State enforced IP law might not be ‘natural’ (what about the state is?), but it is arguably part of the libertarian tradition.

Tris October 16, 2009 at 5:06 pm

“Libertarians generally believe that protecting justly aquired property is a legitimate or even a necessary role for the state.”

The slip, of course, is to equivocate IP with P. While you could argue that P is natural (and on Hegelian days, I would too), IP is most certainly created at a specific (relatively late) point in history, with particular goals in mind, by people who could debate the relative merits of calling IP property or not.

. October 16, 2009 at 5:16 pm

Telcos and Hollywood ask Canadian govt for right to secretly install spyware, listen in on your network connection — ACT NOW!

C-27 is the Canadian anti-spam bill that comes out of committee on Monday. The opposition Liberals have proposed amendments which appear to have been drafted by copyright and telecom lobbyists. They would allow for surreptitious installation of computer programs and – even more outrageously – would allow copyright owners to secretly access information on users’ computers.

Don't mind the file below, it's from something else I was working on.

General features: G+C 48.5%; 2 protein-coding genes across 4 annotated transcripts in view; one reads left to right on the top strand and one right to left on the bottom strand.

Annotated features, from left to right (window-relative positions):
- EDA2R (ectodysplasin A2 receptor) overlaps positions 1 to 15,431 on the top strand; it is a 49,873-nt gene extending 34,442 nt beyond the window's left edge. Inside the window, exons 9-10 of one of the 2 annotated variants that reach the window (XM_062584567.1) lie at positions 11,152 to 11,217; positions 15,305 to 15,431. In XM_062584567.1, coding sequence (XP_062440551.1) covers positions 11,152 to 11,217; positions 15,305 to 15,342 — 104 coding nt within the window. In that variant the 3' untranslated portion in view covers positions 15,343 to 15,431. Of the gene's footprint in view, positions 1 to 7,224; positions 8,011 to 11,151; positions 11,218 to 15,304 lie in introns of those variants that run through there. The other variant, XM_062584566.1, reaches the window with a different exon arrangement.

The bill contains an anti-spyware provision, yet the Liberal motion would allow for the collection of personal information on a computer without authorization if the collection is related to a “investigating a breach of an agreement or a contravention of the laws of Canada.” Note that that is private sector surveillance, not the police.

On top of these provisions, the Liberals have also tabled motions to extend the exemptions for telecom providers including allow telecom providers to engage in a host of activities – right down to scanning for and removing computer programs – without permission.

. October 16, 2009 at 5:20 pm

All publicly funded content should be in the public domain

The real question here is, since CBC content is funded by the public, shouldn’t the public own it? Or at least have access to it? Actually, the CBC archives are just the tip of the iceberg: the overwhelming majority of stuff made for Canadians with Canadians’ money is inaccessible to Canadians.

In Canada, movies are supported by Telefilm, TV by the Canadian Television Fund, books and art by The Canada Council for the Arts, and so on. But most of this stuff isn’t distributed very well or for very long, and you can only get your hands on a fraction of it.

So I want to put forth one more contrarian position: I think that any publicly funded content should (within, say, 5 years of its creation) be released to the public domain.

Milan October 16, 2009 at 5:25 pm